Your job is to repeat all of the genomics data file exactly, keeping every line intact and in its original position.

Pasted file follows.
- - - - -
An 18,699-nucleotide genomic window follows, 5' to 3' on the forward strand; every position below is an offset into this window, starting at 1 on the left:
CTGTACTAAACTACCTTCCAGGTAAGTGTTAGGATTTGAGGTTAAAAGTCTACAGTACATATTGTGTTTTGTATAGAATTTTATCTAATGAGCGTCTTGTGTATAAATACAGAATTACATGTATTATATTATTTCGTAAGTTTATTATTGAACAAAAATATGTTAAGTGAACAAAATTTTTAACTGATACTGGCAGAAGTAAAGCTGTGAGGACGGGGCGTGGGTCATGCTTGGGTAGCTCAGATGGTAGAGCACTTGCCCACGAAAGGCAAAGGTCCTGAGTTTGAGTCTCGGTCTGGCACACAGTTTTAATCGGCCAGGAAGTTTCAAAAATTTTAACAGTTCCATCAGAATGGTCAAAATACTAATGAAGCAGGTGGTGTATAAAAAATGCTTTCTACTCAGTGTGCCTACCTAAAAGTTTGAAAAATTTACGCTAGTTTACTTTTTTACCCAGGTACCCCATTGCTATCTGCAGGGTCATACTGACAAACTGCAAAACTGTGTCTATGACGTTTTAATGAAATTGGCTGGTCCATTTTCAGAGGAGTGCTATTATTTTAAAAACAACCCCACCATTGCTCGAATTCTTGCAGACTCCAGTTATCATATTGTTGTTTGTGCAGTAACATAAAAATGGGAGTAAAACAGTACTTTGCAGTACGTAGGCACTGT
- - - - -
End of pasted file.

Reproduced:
An 18,699-nucleotide genomic window follows, 5' to 3' on the forward strand; every position below is an offset into this window, starting at 1 on the left:
CTGTACTAAACTACCTTCCAGGTAAGTGTTAGGATTTGAGGTTAAAAGTCTACAGTACATATTGTGTTTTGTATAGAATTTTATCTAATGAGCGTCTTGTGTATAAATACAGAATTACATGTATTATATTATTTCGTAAGTTTATTATTGAACAAAAATATGTTAAGTGAACAAAATTTTTAACTGATACTGGCAGAAGTAAAGCTGTGAGGACGGGGCGTGGGTCATGCTTGGGTAGCTCAGATGGTAGAGCACTTGCCCACGAAAGGCAAAGGTCCTGAGTTTGAGTCTCGGTCTGGCACACAGTTTTAATCGGCCAGGAAGTTTCAAAAATTTTAACAGTTCCATCAGAATGGTCAAAATACTAATGAAGCAGGTGGTGTATAAAAAATGCTTTCTACTCAGTGTGCCTACCTAAAAGTTTGAAAAATTTACGCTAGTTTACTTTTTTACCCAGGTACCCCATTGCTATCTGCAGGGTCATACTGACAAACTGCAAAACTGTGTCTATGACGTTTTAATGAAATTGGCTGGTCCATTTTCAGAGGAGTGCTATTATTTTAAAAACAACCCCACCATTGCTCGAATTCTTGCAGACTCCAGTTATCATATTGTTGTTTGTGCAGTAACATAAAAATGGGAGTAAAACAGTACTTTGCAGTACGTAGGCACTGT